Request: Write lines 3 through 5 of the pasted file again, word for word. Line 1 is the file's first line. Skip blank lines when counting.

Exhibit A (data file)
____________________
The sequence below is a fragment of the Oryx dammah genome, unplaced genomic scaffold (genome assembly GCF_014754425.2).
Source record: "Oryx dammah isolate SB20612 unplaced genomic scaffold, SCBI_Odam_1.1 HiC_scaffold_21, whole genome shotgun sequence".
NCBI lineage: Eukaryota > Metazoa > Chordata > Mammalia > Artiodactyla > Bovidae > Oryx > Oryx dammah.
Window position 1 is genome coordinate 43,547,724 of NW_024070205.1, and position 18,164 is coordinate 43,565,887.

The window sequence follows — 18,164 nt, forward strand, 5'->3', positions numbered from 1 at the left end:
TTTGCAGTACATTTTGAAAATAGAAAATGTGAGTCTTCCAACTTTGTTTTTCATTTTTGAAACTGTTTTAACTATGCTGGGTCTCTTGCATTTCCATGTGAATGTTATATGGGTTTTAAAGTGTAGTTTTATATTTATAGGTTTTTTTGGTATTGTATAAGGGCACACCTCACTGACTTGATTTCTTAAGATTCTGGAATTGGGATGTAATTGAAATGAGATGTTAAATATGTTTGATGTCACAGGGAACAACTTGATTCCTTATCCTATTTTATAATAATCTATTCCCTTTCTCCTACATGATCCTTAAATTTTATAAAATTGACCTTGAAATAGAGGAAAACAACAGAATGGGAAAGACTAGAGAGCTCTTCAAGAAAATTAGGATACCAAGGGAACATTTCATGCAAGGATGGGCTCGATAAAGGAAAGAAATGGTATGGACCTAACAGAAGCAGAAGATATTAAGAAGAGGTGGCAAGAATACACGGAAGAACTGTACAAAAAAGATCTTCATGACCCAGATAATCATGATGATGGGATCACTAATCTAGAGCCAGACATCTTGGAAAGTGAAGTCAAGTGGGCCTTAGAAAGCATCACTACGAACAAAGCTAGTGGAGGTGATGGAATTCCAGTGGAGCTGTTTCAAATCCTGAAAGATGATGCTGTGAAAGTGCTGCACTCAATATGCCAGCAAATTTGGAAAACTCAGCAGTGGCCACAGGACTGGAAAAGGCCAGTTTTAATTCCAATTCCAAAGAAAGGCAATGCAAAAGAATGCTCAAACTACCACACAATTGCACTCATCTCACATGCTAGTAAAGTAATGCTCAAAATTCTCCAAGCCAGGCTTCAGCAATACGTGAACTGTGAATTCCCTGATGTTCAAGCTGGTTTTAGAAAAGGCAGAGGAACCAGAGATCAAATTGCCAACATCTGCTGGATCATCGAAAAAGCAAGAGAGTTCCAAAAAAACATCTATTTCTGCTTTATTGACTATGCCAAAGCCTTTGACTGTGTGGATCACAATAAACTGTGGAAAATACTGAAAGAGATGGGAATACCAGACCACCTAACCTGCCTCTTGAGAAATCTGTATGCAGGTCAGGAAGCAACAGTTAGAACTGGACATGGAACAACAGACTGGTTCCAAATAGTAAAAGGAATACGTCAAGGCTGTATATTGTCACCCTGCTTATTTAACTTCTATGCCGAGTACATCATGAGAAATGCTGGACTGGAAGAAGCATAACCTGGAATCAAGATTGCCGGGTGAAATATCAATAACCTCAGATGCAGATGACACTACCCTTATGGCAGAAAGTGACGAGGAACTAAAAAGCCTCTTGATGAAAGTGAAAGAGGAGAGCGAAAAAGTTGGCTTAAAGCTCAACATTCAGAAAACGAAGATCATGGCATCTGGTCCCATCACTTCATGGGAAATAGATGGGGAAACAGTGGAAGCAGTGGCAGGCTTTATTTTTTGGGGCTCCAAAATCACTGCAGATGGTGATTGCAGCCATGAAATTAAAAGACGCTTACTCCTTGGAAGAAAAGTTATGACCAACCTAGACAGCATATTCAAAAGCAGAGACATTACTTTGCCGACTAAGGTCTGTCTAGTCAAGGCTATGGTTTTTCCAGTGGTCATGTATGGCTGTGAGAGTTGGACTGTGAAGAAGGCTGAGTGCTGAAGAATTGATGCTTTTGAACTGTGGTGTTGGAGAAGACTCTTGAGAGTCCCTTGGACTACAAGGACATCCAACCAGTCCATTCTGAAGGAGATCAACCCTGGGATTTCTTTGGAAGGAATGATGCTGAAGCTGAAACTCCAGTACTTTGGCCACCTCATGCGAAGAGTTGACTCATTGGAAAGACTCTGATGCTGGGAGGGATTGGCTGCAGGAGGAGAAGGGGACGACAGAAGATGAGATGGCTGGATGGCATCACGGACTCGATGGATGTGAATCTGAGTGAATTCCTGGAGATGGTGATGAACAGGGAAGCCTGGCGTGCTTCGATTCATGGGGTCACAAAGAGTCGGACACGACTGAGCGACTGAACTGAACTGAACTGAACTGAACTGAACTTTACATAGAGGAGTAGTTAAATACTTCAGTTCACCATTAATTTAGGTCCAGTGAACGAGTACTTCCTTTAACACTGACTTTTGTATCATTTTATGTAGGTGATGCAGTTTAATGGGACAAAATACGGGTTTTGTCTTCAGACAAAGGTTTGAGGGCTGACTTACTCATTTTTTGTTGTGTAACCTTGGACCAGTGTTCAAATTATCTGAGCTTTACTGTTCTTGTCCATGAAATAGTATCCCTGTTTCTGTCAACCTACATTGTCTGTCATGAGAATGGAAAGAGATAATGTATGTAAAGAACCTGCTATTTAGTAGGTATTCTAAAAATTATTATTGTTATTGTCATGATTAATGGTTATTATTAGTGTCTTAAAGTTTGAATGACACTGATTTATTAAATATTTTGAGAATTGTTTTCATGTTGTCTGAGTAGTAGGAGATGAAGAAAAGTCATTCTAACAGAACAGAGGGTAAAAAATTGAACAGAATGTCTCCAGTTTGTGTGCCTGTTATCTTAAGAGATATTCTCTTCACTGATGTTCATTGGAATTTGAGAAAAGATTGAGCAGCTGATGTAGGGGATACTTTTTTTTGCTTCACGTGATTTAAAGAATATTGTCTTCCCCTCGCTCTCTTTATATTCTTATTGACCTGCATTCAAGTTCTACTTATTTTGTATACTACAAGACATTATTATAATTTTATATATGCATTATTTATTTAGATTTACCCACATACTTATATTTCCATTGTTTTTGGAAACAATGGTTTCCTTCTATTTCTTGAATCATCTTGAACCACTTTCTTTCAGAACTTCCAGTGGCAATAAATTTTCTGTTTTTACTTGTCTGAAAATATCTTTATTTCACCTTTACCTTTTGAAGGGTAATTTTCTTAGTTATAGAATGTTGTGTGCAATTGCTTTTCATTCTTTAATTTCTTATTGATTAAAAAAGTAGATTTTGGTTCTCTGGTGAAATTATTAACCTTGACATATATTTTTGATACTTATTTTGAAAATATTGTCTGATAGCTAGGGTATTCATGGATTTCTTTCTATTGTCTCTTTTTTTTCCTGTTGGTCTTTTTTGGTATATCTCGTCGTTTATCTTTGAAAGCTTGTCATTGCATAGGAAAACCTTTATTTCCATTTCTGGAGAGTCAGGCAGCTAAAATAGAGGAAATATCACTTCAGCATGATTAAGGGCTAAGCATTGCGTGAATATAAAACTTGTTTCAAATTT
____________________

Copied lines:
NCBI lineage: Eukaryota > Metazoa > Chordata > Mammalia > Artiodactyla > Bovidae > Oryx > Oryx dammah.
Window position 1 is genome coordinate 43,547,724 of NW_024070205.1, and position 18,164 is coordinate 43,565,887.

The window sequence follows — 18,164 nt, forward strand, 5'->3', positions numbered from 1 at the left end: